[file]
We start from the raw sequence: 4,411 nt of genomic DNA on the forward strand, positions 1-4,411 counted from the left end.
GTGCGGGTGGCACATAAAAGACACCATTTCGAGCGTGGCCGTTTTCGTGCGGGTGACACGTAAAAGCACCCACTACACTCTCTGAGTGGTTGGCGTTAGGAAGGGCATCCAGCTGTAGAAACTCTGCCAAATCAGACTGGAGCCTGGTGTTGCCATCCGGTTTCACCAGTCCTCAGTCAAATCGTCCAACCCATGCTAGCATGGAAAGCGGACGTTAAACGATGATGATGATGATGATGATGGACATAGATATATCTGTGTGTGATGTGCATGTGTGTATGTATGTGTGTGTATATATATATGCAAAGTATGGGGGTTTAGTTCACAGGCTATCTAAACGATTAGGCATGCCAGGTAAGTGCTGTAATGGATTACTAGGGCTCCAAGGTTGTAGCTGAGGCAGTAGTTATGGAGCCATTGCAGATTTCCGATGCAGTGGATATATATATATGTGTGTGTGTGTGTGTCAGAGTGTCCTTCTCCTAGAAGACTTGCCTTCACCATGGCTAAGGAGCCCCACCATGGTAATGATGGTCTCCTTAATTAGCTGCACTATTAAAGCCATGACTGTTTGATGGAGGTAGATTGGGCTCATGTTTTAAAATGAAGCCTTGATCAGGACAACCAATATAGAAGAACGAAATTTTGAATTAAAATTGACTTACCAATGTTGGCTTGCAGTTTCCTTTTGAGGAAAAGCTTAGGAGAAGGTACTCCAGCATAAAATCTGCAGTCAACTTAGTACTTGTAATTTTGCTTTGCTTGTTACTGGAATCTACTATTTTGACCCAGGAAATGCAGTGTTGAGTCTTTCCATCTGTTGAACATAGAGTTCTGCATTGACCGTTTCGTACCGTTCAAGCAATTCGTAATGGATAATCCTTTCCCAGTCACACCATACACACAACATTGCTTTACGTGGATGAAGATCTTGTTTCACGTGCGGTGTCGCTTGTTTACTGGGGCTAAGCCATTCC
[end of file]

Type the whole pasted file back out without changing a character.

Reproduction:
We start from the raw sequence: 4,411 nt of genomic DNA on the forward strand, positions 1-4,411 counted from the left end.
GTGCGGGTGGCACATAAAAGACACCATTTCGAGCGTGGCCGTTTTCGTGCGGGTGACACGTAAAAGCACCCACTACACTCTCTGAGTGGTTGGCGTTAGGAAGGGCATCCAGCTGTAGAAACTCTGCCAAATCAGACTGGAGCCTGGTGTTGCCATCCGGTTTCACCAGTCCTCAGTCAAATCGTCCAACCCATGCTAGCATGGAAAGCGGACGTTAAACGATGATGATGATGATGATGATGGACATAGATATATCTGTGTGTGATGTGCATGTGTGTATGTATGTGTGTGTATATATATATGCAAAGTATGGGGGTTTAGTTCACAGGCTATCTAAACGATTAGGCATGCCAGGTAAGTGCTGTAATGGATTACTAGGGCTCCAAGGTTGTAGCTGAGGCAGTAGTTATGGAGCCATTGCAGATTTCCGATGCAGTGGATATATATATATGTGTGTGTGTGTGTGTCAGAGTGTCCTTCTCCTAGAAGACTTGCCTTCACCATGGCTAAGGAGCCCCACCATGGTAATGATGGTCTCCTTAATTAGCTGCACTATTAAAGCCATGACTGTTTGATGGAGGTAGATTGGGCTCATGTTTTAAAATGAAGCCTTGATCAGGACAACCAATATAGAAGAACGAAATTTTGAATTAAAATTGACTTACCAATGTTGGCTTGCAGTTTCCTTTTGAGGAAAAGCTTAGGAGAAGGTACTCCAGCATAAAATCTGCAGTCAACTTAGTACTTGTAATTTTGCTTTGCTTGTTACTGGAATCTACTATTTTGACCCAGGAAATGCAGTGTTGAGTCTTTCCATCTGTTGAACATAGAGTTCTGCATTGACCGTTTCGTACCGTTCAAGCAATTCGTAATGGATAATCCTTTCCCAGTCACACCATACACACAACATTGCTTTACGTGGATGAAGATCTTGTTTCACGTGCGGTGTCGCTTGTTTACTGGGGCTAAGCCATTCC